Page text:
Michelangelo Antonioni’s “L’Avventura” is a film you have a lifelong relationship with. In his Great Movies review of the film, Roger Ebert wrote that it took him decades of watching and rewatching it to “realize how much clarity and passion Antonioni brought to the film’s silent cry of despair.”
This is why it’s so important to see the new 35mm restoration of “L’Avventura,” kicking off its bi-coastal run on July 12 at New York’s Film Forum and LA’s Cinefamily. If you’ve already seen the film, you will most likely see it again at some point, and if you’ve never seen it, you will probably see it several times in your lifetime once you do. And the chances to watch it or any movie on film are -- as we know -- increasingly few and far between.
The film was booed upon its premiere at Cannes in 1960. But then it won the festival’s Jury Prize, became an international box office success and was selected by Pauline Kael as the best film of the year. Over the course of a luxurious 143 minutes, the impossibly lovely Monica Vitti loses her best friend while on a boating day trip -- the woman seemingly disappears among the jutting rocks of a small island -- begins an affair with her missing friend’s boyfriend, and realizes how quickly one can become distracted and forget about important things.
The characters in the film are rich, bored and existentially hollow. “L’Avventura” suggests nothing will wake them from their emptiness, though Vitti’s character agonizes in vain over this bleak truth throughout the film’s episodic second act.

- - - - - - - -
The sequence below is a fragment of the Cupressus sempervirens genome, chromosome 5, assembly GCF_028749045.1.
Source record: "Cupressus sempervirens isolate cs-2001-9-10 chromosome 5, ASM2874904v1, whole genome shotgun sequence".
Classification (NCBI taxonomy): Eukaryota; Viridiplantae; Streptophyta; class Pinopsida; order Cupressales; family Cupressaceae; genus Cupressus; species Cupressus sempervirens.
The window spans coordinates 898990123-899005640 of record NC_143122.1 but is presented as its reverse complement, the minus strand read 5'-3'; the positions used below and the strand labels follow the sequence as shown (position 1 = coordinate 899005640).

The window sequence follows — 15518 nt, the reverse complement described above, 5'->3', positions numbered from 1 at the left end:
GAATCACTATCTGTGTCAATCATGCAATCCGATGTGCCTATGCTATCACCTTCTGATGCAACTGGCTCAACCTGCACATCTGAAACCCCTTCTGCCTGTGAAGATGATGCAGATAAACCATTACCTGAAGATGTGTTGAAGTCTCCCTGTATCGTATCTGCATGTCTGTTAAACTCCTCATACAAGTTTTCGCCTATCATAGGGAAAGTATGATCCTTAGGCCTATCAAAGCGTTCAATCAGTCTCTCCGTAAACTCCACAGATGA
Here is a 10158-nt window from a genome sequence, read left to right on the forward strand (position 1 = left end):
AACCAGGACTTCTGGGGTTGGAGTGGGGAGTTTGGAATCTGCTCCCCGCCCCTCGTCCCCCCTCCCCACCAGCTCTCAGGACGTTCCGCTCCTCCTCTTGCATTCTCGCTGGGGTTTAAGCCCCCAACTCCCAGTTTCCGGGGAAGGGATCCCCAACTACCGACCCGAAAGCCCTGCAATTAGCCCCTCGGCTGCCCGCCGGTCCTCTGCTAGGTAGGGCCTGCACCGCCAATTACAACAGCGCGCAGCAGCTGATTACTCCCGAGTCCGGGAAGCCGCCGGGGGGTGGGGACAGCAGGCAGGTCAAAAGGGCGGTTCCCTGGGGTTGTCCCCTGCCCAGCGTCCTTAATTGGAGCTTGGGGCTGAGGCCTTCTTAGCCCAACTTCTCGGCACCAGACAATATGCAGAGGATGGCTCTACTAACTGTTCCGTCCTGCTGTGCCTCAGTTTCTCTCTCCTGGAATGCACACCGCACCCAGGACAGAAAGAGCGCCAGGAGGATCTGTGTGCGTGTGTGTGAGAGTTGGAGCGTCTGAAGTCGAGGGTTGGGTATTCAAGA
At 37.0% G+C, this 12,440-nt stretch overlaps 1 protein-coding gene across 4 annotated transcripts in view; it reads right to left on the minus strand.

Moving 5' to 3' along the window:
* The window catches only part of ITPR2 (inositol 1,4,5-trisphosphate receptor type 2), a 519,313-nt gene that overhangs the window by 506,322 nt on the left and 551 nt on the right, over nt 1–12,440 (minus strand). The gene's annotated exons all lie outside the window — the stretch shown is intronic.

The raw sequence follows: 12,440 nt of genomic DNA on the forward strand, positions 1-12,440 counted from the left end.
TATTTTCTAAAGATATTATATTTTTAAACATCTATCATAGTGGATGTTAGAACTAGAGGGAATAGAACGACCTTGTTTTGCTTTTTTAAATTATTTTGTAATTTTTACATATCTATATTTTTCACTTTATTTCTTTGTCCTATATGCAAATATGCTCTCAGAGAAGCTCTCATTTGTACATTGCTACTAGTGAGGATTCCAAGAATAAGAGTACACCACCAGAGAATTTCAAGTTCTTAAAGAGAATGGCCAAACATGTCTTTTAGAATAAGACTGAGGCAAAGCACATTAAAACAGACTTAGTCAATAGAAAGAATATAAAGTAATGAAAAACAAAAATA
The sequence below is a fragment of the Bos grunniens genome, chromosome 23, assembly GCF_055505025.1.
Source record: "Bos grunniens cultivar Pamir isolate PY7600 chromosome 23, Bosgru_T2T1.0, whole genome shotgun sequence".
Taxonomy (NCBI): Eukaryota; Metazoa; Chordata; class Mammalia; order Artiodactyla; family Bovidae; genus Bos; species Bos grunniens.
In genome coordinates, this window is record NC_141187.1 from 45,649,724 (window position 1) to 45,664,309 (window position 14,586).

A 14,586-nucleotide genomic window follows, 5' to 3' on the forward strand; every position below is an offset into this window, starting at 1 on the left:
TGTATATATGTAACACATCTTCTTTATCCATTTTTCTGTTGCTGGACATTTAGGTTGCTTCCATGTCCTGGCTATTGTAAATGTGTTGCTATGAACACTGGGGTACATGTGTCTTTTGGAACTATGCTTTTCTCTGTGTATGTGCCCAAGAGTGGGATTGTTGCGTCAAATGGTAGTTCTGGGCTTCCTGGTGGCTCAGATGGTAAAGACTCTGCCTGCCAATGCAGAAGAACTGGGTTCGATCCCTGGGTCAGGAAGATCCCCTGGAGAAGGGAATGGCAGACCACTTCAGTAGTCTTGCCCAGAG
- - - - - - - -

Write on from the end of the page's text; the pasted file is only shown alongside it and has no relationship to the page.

The film was Antonioni and Vitti’s first together, beginning a director-muse collaboration that would go on to include such thematically resonant entries as “La Notte,” “L’Eclisse” and “Red Desert.” Antonioni’s camera loves Vitti (every camera loves Vitti), but is careful to give the surrounding landscapes more depth and vitality than any of the living beings on screen. The Aeolian island of the film’s first sixty minutes is so hauntingly ageless -- so present -- it threatens to overshadow the rest of the picture.
I’ve now seen “L’Avventura” twice -- the second being this restoration -- and still find my stamina tested by its last hour. But apparently I’m in good company, in needing time to understand the film’s strange, ghostly journey. The anti-adventure where nothing and everything happens.
Now, thanks to these pristine prints by Janus Films, moviegoers can add a new chapter (filled with awe? perplexity? malaise? mesmerism?) to their experience of this classic masterwork.
This is the first domestic 35mm of “L’Avventura” in over a decade; the prints were struck from a restoration negative.